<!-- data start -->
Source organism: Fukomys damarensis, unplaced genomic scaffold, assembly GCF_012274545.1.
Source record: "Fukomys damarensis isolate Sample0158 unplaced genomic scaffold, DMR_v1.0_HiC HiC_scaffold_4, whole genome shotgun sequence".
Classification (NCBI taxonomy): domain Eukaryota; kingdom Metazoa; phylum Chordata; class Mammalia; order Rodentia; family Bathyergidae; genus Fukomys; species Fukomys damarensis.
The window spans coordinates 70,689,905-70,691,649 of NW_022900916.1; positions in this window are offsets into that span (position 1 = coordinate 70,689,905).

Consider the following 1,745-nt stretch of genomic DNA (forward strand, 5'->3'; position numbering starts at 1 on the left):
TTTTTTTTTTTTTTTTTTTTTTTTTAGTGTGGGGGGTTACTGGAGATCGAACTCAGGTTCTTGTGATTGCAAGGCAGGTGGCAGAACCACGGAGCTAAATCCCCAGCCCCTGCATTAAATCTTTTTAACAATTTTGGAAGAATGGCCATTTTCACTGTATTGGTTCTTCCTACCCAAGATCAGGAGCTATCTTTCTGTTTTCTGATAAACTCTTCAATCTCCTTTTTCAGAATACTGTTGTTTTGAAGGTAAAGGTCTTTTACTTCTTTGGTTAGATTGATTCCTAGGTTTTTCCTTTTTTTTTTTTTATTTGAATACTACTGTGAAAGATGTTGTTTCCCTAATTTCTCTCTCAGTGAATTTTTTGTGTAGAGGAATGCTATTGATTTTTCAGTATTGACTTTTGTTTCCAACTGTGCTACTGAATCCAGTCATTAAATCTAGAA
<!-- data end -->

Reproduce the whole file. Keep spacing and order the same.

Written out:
Source organism: Fukomys damarensis, unplaced genomic scaffold, assembly GCF_012274545.1.
Source record: "Fukomys damarensis isolate Sample0158 unplaced genomic scaffold, DMR_v1.0_HiC HiC_scaffold_4, whole genome shotgun sequence".
Classification (NCBI taxonomy): domain Eukaryota; kingdom Metazoa; phylum Chordata; class Mammalia; order Rodentia; family Bathyergidae; genus Fukomys; species Fukomys damarensis.
The window spans coordinates 70,689,905-70,691,649 of NW_022900916.1; positions in this window are offsets into that span (position 1 = coordinate 70,689,905).

Consider the following 1,745-nt stretch of genomic DNA (forward strand, 5'->3'; position numbering starts at 1 on the left):
TTTTTTTTTTTTTTTTTTTTTTTTTAGTGTGGGGGGTTACTGGAGATCGAACTCAGGTTCTTGTGATTGCAAGGCAGGTGGCAGAACCACGGAGCTAAATCCCCAGCCCCTGCATTAAATCTTTTTAACAATTTTGGAAGAATGGCCATTTTCACTGTATTGGTTCTTCCTACCCAAGATCAGGAGCTATCTTTCTGTTTTCTGATAAACTCTTCAATCTCCTTTTTCAGAATACTGTTGTTTTGAAGGTAAAGGTCTTTTACTTCTTTGGTTAGATTGATTCCTAGGTTTTTCCTTTTTTTTTTTTTATTTGAATACTACTGTGAAAGATGTTGTTTCCCTAATTTCTCTCTCAGTGAATTTTTTGTGTAGAGGAATGCTATTGATTTTTCAGTATTGACTTTTGTTTCCAACTGTGCTACTGAATCCAGTCATTAAATCTAGAA